Glassboro-Camden Line Representatives Talk about New Developments with SGA
John Hanson, CEO of the Delaware River Port Authority (DRPA) and president of the Port Authority Transit Corp. (PATCO), and Michael Venuto, the chief engineer of DRPA and a Rowan University engineering professor, answered questions from senators.
The GCL would span 18 miles and connect Camden to Glassboro through diesel light rail vehicles (DLRVs) along 14 stations. Sponsored by DRPA, PATCO and NJ Transit, the GCL would effectively connect Gloucester and Camden counties in New Jersey to Philadelphia, Pennsylvania through its connection to the Walter Rand Transportation Center in Camden.
“It will be similar to the [New Jersey Transit’s River Line] in the way it looks; its light-rail. We have $200 million committed to the project right now. That money is for preliminary engineering and project management. The EIS was completed this past February,” said Hanson.
The $200 million contribution that Hanson referenced are from the South Jersey Transportation Authority (SJTA). According to Kimberly Testa, the media representative for the SJTA, the donation is intended to help alleviate roads under their jurisdiction, such as the Atlantic City Expressway.
“The goal of the GCL is to increase mobility and access to safe and efficient transportation alternatives that will help alleviate bottlenecks and congestion along the Glassboro to Camden corridor in South Jersey, including the Atlantic City Expressway, Route 42, Route 55, I-295 and I-676. The project expands passenger rail service in South Jersey and provides a viable alternative to existing motor vehicle dependency,” said Testa.
While some residents along the construction zone have voiced concerns about the project, there is no denying the advantages Rowan students would see from its construction; according to Hanson, the university would have its own walk-up station.
“We believe this new line will be a benefit for South Jersey, but especially for Rowan University,” said Venuto. “Think about the internships; as a civil engineering professor at Rowan, I interact with students all the time, and this will provide them greater mobility to find jobs and internships while at school.”
Students without access to vehicles may be the greatest benefactors of this project, considering the 14 total stops throughout Gloucester and Camden counties.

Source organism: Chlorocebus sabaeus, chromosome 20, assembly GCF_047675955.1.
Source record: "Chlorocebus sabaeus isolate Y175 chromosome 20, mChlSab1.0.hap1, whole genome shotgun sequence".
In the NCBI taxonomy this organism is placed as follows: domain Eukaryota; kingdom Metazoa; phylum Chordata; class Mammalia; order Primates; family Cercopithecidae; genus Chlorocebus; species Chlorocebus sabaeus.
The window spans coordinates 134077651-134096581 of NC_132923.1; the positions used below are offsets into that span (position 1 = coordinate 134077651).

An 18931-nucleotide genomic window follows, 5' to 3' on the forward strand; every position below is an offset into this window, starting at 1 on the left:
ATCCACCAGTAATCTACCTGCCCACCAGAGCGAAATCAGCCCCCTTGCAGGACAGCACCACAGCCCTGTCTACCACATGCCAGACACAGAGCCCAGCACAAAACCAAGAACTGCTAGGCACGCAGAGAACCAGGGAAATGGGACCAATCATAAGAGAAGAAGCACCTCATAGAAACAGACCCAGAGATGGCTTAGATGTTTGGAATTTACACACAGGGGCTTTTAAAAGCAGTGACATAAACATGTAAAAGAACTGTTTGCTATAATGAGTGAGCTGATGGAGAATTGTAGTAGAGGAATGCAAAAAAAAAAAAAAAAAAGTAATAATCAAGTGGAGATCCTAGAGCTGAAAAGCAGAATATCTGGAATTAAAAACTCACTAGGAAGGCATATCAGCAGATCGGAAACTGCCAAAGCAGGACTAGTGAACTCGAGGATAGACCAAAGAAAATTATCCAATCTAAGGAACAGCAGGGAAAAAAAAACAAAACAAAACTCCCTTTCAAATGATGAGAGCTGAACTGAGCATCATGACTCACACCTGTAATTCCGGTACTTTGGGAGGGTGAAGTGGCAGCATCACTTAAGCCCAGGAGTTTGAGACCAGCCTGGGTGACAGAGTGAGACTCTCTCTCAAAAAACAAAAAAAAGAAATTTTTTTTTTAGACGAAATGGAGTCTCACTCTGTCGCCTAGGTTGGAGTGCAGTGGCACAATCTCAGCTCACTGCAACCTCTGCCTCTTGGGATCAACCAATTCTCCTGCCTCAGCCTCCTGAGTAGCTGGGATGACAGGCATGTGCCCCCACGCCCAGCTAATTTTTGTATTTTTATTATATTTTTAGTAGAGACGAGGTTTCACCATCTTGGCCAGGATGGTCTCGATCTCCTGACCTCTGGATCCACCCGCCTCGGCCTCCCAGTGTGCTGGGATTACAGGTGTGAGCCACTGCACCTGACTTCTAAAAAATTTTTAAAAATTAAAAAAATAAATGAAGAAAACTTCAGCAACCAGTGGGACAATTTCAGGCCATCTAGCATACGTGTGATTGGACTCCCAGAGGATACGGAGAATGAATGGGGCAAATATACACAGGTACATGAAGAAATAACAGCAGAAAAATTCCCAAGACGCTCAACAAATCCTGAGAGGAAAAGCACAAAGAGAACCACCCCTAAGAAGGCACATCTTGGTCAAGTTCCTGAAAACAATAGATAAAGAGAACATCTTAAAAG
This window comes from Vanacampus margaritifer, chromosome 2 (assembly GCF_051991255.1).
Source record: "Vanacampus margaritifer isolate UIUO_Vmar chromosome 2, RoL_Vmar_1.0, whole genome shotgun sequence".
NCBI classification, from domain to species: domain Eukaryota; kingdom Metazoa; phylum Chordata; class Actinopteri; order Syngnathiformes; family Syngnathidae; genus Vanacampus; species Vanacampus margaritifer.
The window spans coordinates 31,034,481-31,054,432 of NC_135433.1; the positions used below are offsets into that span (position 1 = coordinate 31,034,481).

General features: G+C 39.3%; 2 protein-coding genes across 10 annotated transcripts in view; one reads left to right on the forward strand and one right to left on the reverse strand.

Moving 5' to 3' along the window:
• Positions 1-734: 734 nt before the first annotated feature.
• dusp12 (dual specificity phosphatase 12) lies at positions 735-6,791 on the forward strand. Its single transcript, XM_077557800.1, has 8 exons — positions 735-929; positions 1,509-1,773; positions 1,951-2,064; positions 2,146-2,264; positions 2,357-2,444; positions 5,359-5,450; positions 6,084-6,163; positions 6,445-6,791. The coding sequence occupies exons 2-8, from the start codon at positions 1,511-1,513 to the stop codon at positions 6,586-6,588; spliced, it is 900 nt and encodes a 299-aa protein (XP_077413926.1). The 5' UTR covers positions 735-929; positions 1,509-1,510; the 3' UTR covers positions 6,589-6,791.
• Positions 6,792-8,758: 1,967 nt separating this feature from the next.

“What’s exciting about this project is that it will expand the Philadelphia-Camden Metropolitan region and dramatically increase the number of people who can access the cultural, recreational, economic, educational and medical facilities on both sides of the [Delaware] river,” said Hanson.
Hanson said that a lot of the proposed GCL’s right-of-way is on already-existing Conrail, while some of the track will be in a new railway zone from the Walter Rand Transportation Center into south Camden.
“The right-of-way means the strip of land which there are already Conrail lines running tracks through; we are going to put another set of tracks right next to them and run alongside it. Our trains will be a lot more frequent than the Conrail freight-trains, probably every 15 minutes during peak time,” said Hanson.
While the $200 million contributions from the SJTA help with this transit project’s initial hurdles, the total estimated cost is approximately $1.6 to $1.8 billion.
“The biggest hurdle is going to get all the funding together. We got a significant chunk now, but we will need more to finish,” said Hanson. “It’s not money that’s being wasted or tossed away; this is an investment in public infrastructure, people and also the environment. I think public transit projects like GCL is a big start to help alleviate environmental problems.”
There is no official date for the beginning or completion of the GCL. The Whit will be following up with this story as new developments roll out.
REPUBLISHED HERE WITH PERMISSION OF WHIT REPORTER Corey Rothauser
This article was first published in the https://thewhitonline.com